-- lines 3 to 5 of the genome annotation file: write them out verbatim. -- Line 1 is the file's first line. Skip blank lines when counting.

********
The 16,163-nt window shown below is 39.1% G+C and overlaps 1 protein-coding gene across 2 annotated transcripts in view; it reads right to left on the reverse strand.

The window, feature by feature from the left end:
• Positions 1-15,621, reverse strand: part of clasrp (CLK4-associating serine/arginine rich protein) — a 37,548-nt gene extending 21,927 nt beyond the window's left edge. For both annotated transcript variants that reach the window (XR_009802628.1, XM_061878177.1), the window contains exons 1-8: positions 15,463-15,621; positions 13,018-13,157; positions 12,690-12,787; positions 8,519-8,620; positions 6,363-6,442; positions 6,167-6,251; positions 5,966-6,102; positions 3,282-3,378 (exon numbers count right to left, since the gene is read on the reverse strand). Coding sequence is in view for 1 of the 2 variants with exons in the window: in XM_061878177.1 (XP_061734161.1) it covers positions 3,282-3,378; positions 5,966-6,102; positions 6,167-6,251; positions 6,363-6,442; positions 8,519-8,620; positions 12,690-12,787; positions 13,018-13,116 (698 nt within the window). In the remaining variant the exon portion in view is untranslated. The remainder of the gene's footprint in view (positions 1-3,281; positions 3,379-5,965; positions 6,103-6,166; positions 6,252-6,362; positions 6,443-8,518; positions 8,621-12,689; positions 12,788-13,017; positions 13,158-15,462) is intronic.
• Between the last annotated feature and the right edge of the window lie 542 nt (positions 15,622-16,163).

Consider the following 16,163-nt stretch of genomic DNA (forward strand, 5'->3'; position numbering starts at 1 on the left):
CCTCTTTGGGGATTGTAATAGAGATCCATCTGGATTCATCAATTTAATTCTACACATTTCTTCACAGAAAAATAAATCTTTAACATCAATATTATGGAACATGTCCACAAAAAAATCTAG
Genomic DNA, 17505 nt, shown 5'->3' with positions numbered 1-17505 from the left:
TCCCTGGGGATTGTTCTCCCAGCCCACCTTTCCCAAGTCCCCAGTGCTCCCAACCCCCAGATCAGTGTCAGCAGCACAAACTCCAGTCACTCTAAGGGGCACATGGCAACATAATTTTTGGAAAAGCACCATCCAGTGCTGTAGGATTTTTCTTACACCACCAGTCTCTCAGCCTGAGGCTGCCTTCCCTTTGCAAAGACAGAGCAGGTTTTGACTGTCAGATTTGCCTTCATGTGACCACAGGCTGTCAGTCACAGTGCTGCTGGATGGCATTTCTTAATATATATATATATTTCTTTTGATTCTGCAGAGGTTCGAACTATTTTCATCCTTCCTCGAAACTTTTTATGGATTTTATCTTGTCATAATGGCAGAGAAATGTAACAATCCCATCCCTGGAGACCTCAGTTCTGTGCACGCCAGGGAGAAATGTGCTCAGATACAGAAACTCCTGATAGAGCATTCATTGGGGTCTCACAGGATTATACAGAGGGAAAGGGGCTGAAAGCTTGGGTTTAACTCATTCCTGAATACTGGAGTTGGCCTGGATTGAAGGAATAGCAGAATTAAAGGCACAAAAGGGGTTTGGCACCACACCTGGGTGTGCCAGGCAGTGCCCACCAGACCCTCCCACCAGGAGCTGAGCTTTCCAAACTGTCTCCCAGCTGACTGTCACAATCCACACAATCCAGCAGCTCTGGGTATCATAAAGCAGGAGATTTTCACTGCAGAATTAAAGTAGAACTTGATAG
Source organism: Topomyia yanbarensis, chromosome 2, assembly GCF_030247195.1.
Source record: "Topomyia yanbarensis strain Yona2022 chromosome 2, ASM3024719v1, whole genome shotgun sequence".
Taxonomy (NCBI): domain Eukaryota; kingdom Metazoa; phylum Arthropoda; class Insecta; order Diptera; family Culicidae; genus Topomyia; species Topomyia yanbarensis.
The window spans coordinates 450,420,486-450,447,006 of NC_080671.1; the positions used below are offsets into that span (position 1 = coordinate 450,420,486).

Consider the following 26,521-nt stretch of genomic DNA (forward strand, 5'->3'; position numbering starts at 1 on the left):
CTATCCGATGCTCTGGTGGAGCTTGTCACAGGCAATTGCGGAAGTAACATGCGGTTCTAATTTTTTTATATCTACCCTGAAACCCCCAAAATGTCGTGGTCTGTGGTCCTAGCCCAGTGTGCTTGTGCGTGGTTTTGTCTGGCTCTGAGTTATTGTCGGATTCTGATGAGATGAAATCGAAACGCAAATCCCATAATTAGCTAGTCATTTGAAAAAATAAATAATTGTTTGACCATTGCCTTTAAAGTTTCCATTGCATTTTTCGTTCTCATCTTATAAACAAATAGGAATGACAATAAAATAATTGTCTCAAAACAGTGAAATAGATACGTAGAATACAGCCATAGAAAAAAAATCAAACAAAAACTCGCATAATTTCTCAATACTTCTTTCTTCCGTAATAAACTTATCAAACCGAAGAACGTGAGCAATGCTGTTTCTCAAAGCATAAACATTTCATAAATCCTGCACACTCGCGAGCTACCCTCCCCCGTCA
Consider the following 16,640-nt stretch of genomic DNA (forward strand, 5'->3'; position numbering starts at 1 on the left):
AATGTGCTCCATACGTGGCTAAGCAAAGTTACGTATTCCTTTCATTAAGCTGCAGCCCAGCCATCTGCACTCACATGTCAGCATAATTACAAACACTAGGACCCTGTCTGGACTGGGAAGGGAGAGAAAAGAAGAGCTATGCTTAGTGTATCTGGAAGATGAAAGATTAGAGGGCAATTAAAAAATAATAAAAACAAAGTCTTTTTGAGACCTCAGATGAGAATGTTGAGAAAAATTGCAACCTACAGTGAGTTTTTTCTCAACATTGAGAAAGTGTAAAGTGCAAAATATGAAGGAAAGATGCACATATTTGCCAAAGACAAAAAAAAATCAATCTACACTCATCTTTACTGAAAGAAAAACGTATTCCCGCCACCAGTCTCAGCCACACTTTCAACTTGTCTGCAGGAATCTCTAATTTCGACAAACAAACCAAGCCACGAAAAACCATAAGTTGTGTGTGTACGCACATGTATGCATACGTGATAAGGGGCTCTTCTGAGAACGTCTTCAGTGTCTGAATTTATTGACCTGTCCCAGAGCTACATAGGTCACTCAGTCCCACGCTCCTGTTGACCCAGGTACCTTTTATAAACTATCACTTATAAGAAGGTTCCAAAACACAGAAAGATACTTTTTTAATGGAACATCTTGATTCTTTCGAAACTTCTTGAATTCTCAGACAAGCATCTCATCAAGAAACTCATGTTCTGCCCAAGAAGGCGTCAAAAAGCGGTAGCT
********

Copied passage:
• Positions 1-15,621, reverse strand: part of clasrp (CLK4-associating serine/arginine rich protein) — a 37,548-nt gene extending 21,927 nt beyond the window's left edge. For both annotated transcript variants that reach the window (XR_009802628.1, XM_061878177.1), the window contains exons 1-8: positions 15,463-15,621; positions 13,018-13,157; positions 12,690-12,787; positions 8,519-8,620; positions 6,363-6,442; positions 6,167-6,251; positions 5,966-6,102; positions 3,282-3,378 (exon numbers count right to left, since the gene is read on the reverse strand). Coding sequence is in view for 1 of the 2 variants with exons in the window: in XM_061878177.1 (XP_061734161.1) it covers positions 3,282-3,378; positions 5,966-6,102; positions 6,167-6,251; positions 6,363-6,442; positions 8,519-8,620; positions 12,690-12,787; positions 13,018-13,116 (698 nt within the window). In the remaining variant the exon portion in view is untranslated. The remainder of the gene's footprint in view (positions 1-3,281; positions 3,379-5,965; positions 6,103-6,166; positions 6,252-6,362; positions 6,443-8,518; positions 8,621-12,689; positions 12,788-13,017; positions 13,158-15,462) is intronic.
• Between the last annotated feature and the right edge of the window lie 542 nt (positions 15,622-16,163).

Consider the following 16,163-nt stretch of genomic DNA (forward strand, 5'->3'; position numbering starts at 1 on the left):